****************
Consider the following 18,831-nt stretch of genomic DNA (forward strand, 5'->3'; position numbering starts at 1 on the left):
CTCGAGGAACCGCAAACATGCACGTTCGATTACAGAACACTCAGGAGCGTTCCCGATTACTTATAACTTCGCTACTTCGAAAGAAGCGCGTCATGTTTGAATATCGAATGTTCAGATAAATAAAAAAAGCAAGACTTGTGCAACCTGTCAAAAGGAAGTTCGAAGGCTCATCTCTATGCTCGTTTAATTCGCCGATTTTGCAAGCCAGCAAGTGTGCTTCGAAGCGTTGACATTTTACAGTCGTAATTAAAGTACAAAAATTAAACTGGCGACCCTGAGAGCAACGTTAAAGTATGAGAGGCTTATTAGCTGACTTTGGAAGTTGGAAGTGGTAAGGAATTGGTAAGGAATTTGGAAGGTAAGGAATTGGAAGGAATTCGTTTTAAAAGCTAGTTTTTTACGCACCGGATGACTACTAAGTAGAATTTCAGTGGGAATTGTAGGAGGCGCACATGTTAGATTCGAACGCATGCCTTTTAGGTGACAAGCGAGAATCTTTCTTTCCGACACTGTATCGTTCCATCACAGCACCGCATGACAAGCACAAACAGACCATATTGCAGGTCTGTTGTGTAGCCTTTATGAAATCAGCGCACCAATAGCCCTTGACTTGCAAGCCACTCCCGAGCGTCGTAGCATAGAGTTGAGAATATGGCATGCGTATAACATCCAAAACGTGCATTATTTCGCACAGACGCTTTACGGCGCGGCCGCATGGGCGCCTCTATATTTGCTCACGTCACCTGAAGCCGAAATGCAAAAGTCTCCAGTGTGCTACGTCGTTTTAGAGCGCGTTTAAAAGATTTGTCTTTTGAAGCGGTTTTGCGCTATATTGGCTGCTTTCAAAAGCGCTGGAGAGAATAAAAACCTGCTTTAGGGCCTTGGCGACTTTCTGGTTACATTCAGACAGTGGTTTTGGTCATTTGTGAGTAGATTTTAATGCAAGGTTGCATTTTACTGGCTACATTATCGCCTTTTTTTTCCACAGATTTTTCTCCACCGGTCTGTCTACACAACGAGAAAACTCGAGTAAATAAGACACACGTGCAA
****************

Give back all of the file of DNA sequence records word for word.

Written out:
Consider the following 18,831-nt stretch of genomic DNA (forward strand, 5'->3'; position numbering starts at 1 on the left):
CTCGAGGAACCGCAAACATGCACGTTCGATTACAGAACACTCAGGAGCGTTCCCGATTACTTATAACTTCGCTACTTCGAAAGAAGCGCGTCATGTTTGAATATCGAATGTTCAGATAAATAAAAAAAGCAAGACTTGTGCAACCTGTCAAAAGGAAGTTCGAAGGCTCATCTCTATGCTCGTTTAATTCGCCGATTTTGCAAGCCAGCAAGTGTGCTTCGAAGCGTTGACATTTTACAGTCGTAATTAAAGTACAAAAATTAAACTGGCGACCCTGAGAGCAACGTTAAAGTATGAGAGGCTTATTAGCTGACTTTGGAAGTTGGAAGTGGTAAGGAATTGGTAAGGAATTTGGAAGGTAAGGAATTGGAAGGAATTCGTTTTAAAAGCTAGTTTTTTACGCACCGGATGACTACTAAGTAGAATTTCAGTGGGAATTGTAGGAGGCGCACATGTTAGATTCGAACGCATGCCTTTTAGGTGACAAGCGAGAATCTTTCTTTCCGACACTGTATCGTTCCATCACAGCACCGCATGACAAGCACAAACAGACCATATTGCAGGTCTGTTGTGTAGCCTTTATGAAATCAGCGCACCAATAGCCCTTGACTTGCAAGCCACTCCCGAGCGTCGTAGCATAGAGTTGAGAATATGGCATGCGTATAACATCCAAAACGTGCATTATTTCGCACAGACGCTTTACGGCGCGGCCGCATGGGCGCCTCTATATTTGCTCACGTCACCTGAAGCCGAAATGCAAAAGTCTCCAGTGTGCTACGTCGTTTTAGAGCGCGTTTAAAAGATTTGTCTTTTGAAGCGGTTTTGCGCTATATTGGCTGCTTTCAAAAGCGCTGGAGAGAATAAAAACCTGCTTTAGGGCCTTGGCGACTTTCTGGTTACATTCAGACAGTGGTTTTGGTCATTTGTGAGTAGATTTTAATGCAAGGTTGCATTTTACTGGCTACATTATCGCCTTTTTTTTCCACAGATTTTTCTCCACCGGTCTGTCTACACAACGAGAAAACTCGAGTAAATAAGACACACGTGCAA